I commented on this willingness to repeat behavior that impairs relationships and wondered why not just change the behavior. He said, "well, yea" like it was an epiphany and then immediately followed it up with "well, he has to change to". This is anti-intellectual, as well. The propensity to shift blame, to transfer agency means that you forfeit any ability to change your situation. Clearly, the ex would have to change as well for the relationship to work, but he was not the focus of the discussion.

Similarly, I have another friend who spurns furthering his education. I am not the biggest proponent of college if one is not truly ready for it as it can be detrimental, but it seemed that he was less interested in education because he couldn't conceive of education in any other form than the one in which he currently takes part–high school. He coasts through high school and the prospect of any rigorous intellectual pursuits bores him.

These two examples are what I mean when I say anti-intellectual. It's boring to think. One can't conceive of thought in anyway that is different from what they already know. And in the former example, the ability to recognize behavior and then change it is just ignored.

This is the worst kind of anti-intellectualism in Black America. We hold so many essentialisms in Black America that oftentimes we continue enacting unhealthy behavior because it's deemed "normal" or societally acceptable. There is a certain amount of leeway you have in relationships to just act stupidly because so many other people are doing it. It's okay to be act co-dependently even if you aren't co-dependent simply because you have no other ways of expressing love and affection. You overvalue the phone conversation because cellphones are such a trend as to be (erroneously) considered actual communication.

The process of changing behavior in our society is spurned. We've become intellectually lazy and that infects every other facet of life in the Black community. My generation has access to unprecedented levels of education and even the well-educated enact unhealthy behavior. And on some level, they know it. That we have a colloquialism–"It's not that deep"–that encourages the spurning of intellectual thought is telling. It's a cop-out. It's a phrase tossed out when you just don't want to think any further.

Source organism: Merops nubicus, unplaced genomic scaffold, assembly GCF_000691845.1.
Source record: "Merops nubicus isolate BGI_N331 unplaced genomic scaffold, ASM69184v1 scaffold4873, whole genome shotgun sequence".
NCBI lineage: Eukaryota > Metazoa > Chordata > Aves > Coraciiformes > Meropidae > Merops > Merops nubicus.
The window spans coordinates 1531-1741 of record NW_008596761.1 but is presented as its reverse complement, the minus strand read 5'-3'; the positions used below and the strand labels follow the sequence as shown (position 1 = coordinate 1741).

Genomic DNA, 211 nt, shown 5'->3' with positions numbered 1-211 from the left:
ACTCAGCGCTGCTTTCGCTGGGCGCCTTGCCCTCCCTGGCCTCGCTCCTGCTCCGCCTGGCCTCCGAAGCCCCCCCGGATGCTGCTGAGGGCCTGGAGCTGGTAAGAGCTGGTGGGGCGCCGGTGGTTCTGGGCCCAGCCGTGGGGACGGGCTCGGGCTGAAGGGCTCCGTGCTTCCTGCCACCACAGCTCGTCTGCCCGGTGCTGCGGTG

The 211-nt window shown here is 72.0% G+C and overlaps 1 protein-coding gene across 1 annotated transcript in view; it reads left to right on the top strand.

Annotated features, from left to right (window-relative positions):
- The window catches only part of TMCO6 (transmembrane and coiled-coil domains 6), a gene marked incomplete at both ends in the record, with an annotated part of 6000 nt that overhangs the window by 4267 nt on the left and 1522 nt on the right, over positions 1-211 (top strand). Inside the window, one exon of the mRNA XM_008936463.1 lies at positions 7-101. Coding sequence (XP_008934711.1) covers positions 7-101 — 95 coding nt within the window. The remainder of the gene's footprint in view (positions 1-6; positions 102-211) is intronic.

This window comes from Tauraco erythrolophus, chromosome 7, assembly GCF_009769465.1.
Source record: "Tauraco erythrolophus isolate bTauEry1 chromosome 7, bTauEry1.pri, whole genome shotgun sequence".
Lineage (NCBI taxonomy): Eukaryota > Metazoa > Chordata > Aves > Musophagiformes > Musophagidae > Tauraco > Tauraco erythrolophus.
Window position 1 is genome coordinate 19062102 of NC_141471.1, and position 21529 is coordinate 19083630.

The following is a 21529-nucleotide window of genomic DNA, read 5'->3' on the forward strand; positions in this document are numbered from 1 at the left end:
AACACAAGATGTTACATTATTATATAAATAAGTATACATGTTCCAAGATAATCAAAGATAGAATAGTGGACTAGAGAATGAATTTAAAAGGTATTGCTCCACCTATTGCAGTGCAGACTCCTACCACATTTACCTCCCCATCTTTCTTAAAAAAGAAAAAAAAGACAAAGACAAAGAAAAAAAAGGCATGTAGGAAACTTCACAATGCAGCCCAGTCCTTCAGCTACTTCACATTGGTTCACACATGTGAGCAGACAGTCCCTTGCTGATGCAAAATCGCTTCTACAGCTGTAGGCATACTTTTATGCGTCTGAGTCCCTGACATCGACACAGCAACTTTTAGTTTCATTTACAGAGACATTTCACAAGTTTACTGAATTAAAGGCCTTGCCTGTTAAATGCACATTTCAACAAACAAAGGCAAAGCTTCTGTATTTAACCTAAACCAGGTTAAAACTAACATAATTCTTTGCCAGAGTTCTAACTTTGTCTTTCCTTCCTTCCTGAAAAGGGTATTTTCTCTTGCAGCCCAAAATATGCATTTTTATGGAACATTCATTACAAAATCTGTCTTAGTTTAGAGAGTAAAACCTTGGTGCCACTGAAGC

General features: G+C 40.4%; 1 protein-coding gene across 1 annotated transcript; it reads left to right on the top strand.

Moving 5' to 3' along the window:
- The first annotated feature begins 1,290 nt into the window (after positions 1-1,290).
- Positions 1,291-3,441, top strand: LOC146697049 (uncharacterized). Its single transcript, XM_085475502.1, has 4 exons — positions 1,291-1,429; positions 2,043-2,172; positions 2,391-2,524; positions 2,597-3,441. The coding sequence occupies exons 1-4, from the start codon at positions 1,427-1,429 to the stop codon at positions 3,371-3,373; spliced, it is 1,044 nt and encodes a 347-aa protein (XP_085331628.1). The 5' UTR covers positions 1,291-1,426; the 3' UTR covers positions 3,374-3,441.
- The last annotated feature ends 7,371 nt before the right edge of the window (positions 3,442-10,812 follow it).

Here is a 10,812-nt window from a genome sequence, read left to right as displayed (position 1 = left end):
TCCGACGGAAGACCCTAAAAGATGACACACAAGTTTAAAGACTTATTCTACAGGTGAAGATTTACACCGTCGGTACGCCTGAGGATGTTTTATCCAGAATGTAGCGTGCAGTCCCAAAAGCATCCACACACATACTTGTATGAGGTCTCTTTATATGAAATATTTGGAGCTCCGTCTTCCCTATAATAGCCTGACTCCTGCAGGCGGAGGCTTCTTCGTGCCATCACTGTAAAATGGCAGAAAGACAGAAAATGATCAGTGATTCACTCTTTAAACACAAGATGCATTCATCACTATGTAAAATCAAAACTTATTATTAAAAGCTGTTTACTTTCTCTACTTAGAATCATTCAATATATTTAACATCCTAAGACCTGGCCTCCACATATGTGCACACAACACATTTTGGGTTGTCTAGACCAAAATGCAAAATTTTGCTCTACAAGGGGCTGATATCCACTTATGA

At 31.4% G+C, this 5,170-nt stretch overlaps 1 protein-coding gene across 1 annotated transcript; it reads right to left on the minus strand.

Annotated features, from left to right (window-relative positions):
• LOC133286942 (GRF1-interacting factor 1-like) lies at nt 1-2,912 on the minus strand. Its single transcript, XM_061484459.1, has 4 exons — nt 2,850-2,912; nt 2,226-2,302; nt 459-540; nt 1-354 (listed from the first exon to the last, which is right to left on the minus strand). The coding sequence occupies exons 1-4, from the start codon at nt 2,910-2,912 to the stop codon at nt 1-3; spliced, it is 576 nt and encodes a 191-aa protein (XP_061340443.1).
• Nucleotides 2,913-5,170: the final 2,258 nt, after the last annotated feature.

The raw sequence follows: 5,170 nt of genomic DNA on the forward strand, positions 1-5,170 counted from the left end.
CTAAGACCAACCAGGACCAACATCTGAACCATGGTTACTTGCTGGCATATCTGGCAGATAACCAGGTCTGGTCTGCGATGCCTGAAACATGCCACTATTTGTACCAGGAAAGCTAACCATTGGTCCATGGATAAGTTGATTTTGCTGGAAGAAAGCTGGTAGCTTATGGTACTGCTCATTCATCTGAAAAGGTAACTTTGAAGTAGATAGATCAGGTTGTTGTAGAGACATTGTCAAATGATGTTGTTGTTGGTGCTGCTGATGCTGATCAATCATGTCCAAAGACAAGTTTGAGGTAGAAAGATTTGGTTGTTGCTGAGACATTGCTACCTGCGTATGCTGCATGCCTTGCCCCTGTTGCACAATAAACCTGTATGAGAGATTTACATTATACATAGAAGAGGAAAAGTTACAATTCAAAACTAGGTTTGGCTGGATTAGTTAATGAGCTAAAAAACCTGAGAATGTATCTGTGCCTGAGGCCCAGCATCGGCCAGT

I am deeply concerned with the lazy way in which people I know seem to go about their daily lives. And I say this in response to many of these people who tell me I think too much about everything. The Aries friend told me that I have just as many unhealthy attitudes as he does. And in response I said that I was concerned and actively engaging in dialogue that calls attention to unhealthy ways of being so that I can recognize what is deficient and make steps to change it. The dialoguing, the intellectual self-check, is the first and best step toward correcting that behavior.

If, in every given interaction with his ex, he had considered whether his behavior would be off-putting, eventually he would have learned and retrained himself to behave in ways that were affirming to both himself and his ex. Because clearly, it does harm to him as well to be constantly butting heads with his lovers.

This process of rigorous self-checking is what is needed to rectify this strain of anti-intellectualism that tells people that if it takes too long to think about it, it's probably not worth thinking about in the first place. This process of rigorous self-interrogation allows one to become familiar with the ways in which one acts in unhealthy ways and then allows you to change it.

Anti-intellectualism in America takes many forms and for Black Americans our complacency, our willingness to accept mediocrity (be it in our art and our relationships) is what is deadening the mind. One needn't read DuBois and Fanon, sit in Starbucks with a laptop and black turtleneck talking about the fall of Communism to be an intellectual.

A true intellectual is someone who is engaged with their ways of being, their willingness to be critiqued and challenged, and their ability to see that there is more to life than just maintaining the status quo.

Originally written on May 3, 2005

About tlewisisdope

I write. I live in DC.